Henry got a full military burial and his fiancé’s parents came and took her home. It was never the same for the family after that. There are some people that are that important. I’m an old man now, and still miss him.

Curt Struna

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Four-Leaf Clovers

I was at a picnic and saw a woman who seemed to be looking for something in the grass. Every few minutes she would pick out a four-leaf clover. I asked her, “How are you finding so many?” She said, “I just know that they’re there.” Some of the people that had been standing nearby sat down and began to search. Most of them didn’t find any, but some were finding them steadily. I asked them how they did it and they all said, “I just know that they’re there.”

This story applies to four-leaf clovers and life. If you’re looking for something, just know that it’s there and keep looking.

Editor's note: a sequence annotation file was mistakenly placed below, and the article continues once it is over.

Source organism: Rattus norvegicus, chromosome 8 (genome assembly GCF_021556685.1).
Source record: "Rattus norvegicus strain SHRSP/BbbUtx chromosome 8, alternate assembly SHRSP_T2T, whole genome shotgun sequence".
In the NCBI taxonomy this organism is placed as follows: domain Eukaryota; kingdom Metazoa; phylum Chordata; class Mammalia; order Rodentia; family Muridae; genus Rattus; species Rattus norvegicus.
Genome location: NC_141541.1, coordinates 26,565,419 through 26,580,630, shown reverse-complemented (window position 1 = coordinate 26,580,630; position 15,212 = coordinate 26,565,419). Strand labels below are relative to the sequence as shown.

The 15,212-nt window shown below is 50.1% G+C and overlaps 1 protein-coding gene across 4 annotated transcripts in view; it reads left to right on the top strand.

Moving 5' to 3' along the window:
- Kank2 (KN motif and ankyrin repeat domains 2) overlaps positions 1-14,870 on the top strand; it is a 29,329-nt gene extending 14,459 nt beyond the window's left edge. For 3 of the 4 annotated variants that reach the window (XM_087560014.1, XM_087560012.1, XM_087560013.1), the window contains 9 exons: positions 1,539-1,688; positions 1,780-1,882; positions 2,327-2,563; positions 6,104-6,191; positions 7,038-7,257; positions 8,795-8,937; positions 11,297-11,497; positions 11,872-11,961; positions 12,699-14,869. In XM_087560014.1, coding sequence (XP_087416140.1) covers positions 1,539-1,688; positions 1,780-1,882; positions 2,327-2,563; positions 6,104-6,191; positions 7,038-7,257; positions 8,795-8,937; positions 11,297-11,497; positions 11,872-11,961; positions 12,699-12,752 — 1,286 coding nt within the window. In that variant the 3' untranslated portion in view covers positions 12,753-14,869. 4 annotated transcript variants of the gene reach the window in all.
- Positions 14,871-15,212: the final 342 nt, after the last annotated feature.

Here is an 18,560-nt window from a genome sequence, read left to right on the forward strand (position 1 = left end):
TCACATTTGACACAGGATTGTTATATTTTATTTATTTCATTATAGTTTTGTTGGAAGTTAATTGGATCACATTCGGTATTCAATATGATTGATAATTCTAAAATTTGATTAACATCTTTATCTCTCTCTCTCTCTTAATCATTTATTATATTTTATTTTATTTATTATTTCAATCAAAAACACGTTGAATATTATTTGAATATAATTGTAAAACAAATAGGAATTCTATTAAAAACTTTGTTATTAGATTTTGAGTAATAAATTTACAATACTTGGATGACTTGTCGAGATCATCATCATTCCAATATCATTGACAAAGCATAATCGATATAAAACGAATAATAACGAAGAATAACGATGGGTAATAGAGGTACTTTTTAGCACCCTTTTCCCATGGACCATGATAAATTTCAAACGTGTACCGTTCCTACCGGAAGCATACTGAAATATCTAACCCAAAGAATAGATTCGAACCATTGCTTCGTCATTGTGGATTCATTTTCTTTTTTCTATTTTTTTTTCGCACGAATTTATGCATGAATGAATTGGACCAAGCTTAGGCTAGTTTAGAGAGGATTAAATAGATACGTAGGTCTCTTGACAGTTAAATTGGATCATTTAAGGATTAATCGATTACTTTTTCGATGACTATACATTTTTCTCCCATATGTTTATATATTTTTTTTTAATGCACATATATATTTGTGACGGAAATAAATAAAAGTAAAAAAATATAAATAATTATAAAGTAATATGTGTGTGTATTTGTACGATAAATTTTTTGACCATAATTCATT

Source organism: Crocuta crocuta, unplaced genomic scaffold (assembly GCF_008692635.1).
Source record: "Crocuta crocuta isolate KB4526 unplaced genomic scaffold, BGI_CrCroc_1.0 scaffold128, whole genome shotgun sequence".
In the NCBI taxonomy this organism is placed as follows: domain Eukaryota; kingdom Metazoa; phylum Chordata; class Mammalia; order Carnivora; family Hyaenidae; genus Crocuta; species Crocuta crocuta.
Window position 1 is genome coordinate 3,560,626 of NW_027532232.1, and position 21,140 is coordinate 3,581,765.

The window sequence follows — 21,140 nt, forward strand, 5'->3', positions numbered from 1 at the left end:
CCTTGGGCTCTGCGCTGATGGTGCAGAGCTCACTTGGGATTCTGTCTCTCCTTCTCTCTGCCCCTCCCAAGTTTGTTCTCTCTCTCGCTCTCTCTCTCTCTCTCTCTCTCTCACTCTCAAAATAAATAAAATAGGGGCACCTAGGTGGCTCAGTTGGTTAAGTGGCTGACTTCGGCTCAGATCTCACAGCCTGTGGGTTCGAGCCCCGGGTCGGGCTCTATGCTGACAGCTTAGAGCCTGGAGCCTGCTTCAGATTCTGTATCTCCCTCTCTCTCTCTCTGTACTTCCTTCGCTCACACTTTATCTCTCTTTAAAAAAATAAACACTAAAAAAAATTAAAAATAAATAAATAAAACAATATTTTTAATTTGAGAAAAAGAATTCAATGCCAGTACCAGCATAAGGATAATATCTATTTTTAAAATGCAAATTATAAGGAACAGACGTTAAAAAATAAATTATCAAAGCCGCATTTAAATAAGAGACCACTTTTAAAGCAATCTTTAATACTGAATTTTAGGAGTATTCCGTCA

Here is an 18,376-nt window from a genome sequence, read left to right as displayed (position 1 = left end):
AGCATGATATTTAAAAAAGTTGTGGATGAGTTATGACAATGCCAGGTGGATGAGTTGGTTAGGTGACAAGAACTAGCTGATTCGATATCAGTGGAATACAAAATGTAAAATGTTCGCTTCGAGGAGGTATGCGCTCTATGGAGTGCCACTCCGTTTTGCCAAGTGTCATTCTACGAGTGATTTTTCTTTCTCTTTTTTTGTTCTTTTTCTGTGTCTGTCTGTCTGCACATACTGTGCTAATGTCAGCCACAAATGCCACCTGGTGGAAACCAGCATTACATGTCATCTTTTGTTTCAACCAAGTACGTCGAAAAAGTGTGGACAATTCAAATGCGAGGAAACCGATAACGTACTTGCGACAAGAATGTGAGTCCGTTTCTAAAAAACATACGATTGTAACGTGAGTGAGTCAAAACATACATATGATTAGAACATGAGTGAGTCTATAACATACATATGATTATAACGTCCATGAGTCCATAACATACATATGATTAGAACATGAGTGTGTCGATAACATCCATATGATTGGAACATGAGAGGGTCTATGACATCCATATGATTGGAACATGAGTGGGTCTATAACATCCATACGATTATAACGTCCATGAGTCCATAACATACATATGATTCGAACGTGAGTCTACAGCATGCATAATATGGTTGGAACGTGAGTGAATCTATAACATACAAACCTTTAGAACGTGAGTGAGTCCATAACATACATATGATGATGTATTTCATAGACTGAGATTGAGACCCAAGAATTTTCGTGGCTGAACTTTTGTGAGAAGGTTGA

Curt Struna

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It Will Be Alright

There are times when we need to be told that everything is going to be alright. Life is hard and there are times when you will feel like giving up. Don’t. It will be alright. It may not be the same, it may not be what you expected, it may hurt, but you will be alright.

I’ve seen trouble in my life. There were times when I thought I couldn’t go on. But I know that I’m not alone. Every single person in the world is carrying a heavy load.

It would be nice if someone just held you close and said, “It will be alright” and fixed all your problems, but that’s not going to happen. Most friends and family will usually give you their opinion and tell you what you should do. That’s not what you need to hear. This is. You’ve been through troubles before. You’ve made it this far. Don’t forget that. Hold yourself close.

From me to you, I promise that it will be alright.

Curt Struna

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Adventures in Midwifery